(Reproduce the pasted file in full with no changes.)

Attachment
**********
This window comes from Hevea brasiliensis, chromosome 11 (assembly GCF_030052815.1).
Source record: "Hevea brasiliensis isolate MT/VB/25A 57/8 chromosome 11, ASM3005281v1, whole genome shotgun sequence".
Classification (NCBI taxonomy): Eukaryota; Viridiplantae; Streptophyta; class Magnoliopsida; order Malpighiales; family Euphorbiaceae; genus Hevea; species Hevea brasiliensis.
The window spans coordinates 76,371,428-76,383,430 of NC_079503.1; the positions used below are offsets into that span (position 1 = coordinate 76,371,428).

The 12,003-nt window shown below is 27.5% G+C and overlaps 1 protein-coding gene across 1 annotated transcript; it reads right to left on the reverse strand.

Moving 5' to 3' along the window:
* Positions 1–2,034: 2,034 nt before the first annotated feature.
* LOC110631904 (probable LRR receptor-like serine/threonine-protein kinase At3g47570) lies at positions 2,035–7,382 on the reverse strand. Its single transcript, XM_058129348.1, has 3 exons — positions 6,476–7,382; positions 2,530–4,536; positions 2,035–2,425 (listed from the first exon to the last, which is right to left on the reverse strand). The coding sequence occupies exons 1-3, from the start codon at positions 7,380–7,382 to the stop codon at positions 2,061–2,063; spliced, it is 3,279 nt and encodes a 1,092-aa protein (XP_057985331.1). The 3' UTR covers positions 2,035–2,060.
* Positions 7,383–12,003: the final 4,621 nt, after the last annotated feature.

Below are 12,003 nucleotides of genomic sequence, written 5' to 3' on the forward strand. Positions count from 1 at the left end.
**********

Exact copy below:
This window comes from Hevea brasiliensis, chromosome 11 (assembly GCF_030052815.1).
Source record: "Hevea brasiliensis isolate MT/VB/25A 57/8 chromosome 11, ASM3005281v1, whole genome shotgun sequence".
Classification (NCBI taxonomy): Eukaryota; Viridiplantae; Streptophyta; class Magnoliopsida; order Malpighiales; family Euphorbiaceae; genus Hevea; species Hevea brasiliensis.
The window spans coordinates 76,371,428-76,383,430 of NC_079503.1; the positions used below are offsets into that span (position 1 = coordinate 76,371,428).

The 12,003-nt window shown below is 27.5% G+C and overlaps 1 protein-coding gene across 1 annotated transcript; it reads right to left on the reverse strand.

Moving 5' to 3' along the window:
* Positions 1–2,034: 2,034 nt before the first annotated feature.
* LOC110631904 (probable LRR receptor-like serine/threonine-protein kinase At3g47570) lies at positions 2,035–7,382 on the reverse strand. Its single transcript, XM_058129348.1, has 3 exons — positions 6,476–7,382; positions 2,530–4,536; positions 2,035–2,425 (listed from the first exon to the last, which is right to left on the reverse strand). The coding sequence occupies exons 1-3, from the start codon at positions 7,380–7,382 to the stop codon at positions 2,061–2,063; spliced, it is 3,279 nt and encodes a 1,092-aa protein (XP_057985331.1). The 3' UTR covers positions 2,035–2,060.
* Positions 7,383–12,003: the final 4,621 nt, after the last annotated feature.

Below are 12,003 nucleotides of genomic sequence, written 5' to 3' on the forward strand. Positions count from 1 at the left end.